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Different Shades of Blue
Joe Bonamassa
Label: J&R Enterprises
Release Date: September 23, 2014
Review Date: September 21, 2014

The short version of this review (as with the past reviews of Bonamassa projects): Love it/Buy it.

Now, for the meat and potatoes of this disc.

“Different Shades of Blue” is Joe Bonamassa’s first studio in two years. Not only that, it’s his first ever offering of all original music and, boy, has he ever done a phenomenal job. Bonamassa says of the effort, “It’s been a while since I’ve been involved in the writing on an entire album. So I decided I wanted to make a completely original blues album. I’ve really had to push myself to make everything I do better than the last project. I know the fans expect it. And I feel like I owe it to the fans to give them an original record after all these years.”

The music making monster didn’t release any new studio projects in order to work with some great Nashville area songwriter – greats like Journey’s Jonathan Cain, Jerry Flowers (Keith Urban, Lady A, Carrie Underwood) and James House (Martina McBride, Diamond Rio and Dwight Yoakam).

“The writers really inspired me, and having access to really great lyricists and songwriters made it such a great experience,” said Bonamassa.

 As was the case of Joe’s last fifteen albums (if you include his work with the incredibly talented Beth Hart and his Black Country Communion work), Kevin Shirley did a brilliant job producing “Different Shades Of Blue”.  Shirley said of the album, “It’s definitely my favorite Joe Bonamassa record to date.”
Boomerocity has to agree.

The eleven cut album opens with the only deviation from all original material: A tip of the six-string hat by playing an amazing eighty second treatment of Hendrix’s “Hey Baby (New Rising Sun)” as a brilliant entre into “Oh Beautiful!,” (THE Boomerocity favorite) written by Bonamassa and  James House (Martina McBride, Diamond Rio, Dwight Yoakum). Joe’s playing sounding as if the hounds of hell are nipping at his heels and the dust from the crossroads whirling around him. From there, the listener better hold on to their hat.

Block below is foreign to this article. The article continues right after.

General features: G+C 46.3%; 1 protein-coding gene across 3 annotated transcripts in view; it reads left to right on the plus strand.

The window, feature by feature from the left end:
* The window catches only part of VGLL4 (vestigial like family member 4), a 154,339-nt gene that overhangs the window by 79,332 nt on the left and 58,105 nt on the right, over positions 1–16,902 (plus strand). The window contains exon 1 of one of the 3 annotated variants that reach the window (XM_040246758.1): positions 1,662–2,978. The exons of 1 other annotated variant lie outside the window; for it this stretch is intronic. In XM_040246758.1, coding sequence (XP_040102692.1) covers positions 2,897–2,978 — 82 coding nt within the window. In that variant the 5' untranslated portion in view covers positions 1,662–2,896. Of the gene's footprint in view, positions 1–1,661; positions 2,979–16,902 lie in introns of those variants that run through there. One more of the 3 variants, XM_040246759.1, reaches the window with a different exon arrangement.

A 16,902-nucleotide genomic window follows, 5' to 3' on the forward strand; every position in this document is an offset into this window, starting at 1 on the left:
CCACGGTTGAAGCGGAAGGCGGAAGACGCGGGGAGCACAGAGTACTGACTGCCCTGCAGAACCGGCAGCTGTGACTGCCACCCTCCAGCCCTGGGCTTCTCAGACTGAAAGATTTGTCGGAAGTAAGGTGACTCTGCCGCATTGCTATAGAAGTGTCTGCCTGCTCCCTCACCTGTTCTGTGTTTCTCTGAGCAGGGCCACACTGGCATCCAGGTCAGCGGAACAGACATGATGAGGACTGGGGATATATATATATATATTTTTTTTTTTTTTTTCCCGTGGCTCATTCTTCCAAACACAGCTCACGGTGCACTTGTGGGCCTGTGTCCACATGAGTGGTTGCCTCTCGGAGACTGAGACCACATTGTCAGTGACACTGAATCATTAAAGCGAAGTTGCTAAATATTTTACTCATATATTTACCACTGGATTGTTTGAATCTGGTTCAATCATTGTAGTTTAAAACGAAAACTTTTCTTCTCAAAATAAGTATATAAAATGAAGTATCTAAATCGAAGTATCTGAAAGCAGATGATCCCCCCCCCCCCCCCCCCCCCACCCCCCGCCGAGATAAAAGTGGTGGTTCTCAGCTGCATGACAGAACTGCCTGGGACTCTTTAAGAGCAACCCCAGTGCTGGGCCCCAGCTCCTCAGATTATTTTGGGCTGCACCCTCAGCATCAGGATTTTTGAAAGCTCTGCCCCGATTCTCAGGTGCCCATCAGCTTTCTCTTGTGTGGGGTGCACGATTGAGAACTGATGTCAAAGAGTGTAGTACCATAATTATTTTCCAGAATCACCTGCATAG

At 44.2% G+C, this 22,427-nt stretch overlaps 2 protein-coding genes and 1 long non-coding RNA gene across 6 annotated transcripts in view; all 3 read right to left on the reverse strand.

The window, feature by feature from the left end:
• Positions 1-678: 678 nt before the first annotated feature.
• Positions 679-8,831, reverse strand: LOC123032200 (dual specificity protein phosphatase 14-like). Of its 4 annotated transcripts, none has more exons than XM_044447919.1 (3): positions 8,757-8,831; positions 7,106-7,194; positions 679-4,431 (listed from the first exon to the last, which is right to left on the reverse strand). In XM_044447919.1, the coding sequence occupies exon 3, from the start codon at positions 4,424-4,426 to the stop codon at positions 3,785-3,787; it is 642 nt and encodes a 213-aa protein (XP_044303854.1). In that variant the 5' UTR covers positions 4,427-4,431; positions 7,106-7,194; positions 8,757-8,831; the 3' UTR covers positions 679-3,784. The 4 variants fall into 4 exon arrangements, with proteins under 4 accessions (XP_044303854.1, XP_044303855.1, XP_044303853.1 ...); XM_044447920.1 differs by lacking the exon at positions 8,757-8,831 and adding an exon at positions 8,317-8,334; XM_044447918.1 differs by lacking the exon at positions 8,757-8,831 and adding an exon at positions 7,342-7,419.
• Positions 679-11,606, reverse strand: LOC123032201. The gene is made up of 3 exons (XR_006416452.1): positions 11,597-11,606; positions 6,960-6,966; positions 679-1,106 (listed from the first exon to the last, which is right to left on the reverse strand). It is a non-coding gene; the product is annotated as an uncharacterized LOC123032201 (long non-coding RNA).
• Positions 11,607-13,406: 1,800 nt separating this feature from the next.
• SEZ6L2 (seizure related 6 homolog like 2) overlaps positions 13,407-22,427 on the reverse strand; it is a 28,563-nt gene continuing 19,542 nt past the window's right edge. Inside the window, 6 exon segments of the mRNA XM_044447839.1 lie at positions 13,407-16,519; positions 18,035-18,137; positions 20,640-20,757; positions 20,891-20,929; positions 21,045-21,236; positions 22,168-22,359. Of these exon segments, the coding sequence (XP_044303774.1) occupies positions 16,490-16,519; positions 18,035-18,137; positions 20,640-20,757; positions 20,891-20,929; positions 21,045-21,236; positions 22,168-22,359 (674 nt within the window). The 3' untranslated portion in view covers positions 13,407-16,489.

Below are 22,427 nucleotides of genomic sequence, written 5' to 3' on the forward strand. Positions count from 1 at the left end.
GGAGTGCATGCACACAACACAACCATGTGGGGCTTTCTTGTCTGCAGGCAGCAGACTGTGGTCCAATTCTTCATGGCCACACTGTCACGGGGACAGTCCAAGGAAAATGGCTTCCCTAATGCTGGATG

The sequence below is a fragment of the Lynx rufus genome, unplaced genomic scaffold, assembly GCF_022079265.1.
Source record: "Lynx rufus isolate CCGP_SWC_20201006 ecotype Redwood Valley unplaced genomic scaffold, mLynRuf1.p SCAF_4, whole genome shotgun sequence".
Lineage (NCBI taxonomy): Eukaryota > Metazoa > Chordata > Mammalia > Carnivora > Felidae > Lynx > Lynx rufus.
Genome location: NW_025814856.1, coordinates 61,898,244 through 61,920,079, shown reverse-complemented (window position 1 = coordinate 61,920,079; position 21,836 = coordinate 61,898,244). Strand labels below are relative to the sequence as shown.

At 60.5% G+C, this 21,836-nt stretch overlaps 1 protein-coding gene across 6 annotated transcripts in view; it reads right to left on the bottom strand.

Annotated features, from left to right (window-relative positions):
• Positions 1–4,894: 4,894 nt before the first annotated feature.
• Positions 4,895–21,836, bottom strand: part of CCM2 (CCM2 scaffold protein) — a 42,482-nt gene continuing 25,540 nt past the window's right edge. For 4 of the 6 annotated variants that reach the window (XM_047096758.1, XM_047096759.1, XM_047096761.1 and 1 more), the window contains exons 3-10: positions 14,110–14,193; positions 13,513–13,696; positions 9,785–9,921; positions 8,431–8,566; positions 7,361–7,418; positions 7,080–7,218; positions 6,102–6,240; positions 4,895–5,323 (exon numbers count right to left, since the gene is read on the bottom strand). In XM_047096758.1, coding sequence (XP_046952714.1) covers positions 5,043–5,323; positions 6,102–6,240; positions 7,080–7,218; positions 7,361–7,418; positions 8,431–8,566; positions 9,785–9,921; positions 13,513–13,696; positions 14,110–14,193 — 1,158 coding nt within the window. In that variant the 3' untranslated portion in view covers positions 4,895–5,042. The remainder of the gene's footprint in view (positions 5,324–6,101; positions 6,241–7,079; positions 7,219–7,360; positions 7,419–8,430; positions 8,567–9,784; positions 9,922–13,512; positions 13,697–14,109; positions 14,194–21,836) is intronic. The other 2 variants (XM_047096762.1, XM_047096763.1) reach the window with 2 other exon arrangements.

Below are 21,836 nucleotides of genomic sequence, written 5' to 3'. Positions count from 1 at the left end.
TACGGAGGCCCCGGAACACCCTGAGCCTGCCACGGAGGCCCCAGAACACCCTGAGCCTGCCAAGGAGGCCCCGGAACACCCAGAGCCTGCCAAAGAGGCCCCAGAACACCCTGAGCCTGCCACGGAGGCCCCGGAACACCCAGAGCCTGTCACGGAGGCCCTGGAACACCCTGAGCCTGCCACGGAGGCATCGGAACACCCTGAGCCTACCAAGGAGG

The second Boomerocity favorite is “Never Give All Your Heart” (co-written with Jonathan Cain). With flavors of Bad Company (and reminiscent of Joe’s “Driving Toward Daylight) and screaming guitar work by Joe, this tune also earned uncountable slaps of the repeat button.

The third Boomerocity favorite is the one song solely written by Bonamassa: “So What Would I Do.” This soulful love song explores the complex and often painful aspects of a relationship between an often absent man and his lady. Joe’s riffs ooze loneliness and frustration, giving the listener just an inkling of what it’s like to be in his. Reese Wynans’ tickling of the ivories sounded so much like Chuck Leavell that I had to look to make sure I hadn’t missed his mention in the album notes.

Each and every cut of “Different Shades Of Blue” is worth the price of the whole disc. Bonamassa fans will, of course, buy it because they know that they won’t be disappointed. They’ll also point to it as a great introduction of him to their friends, making new fans out of them.

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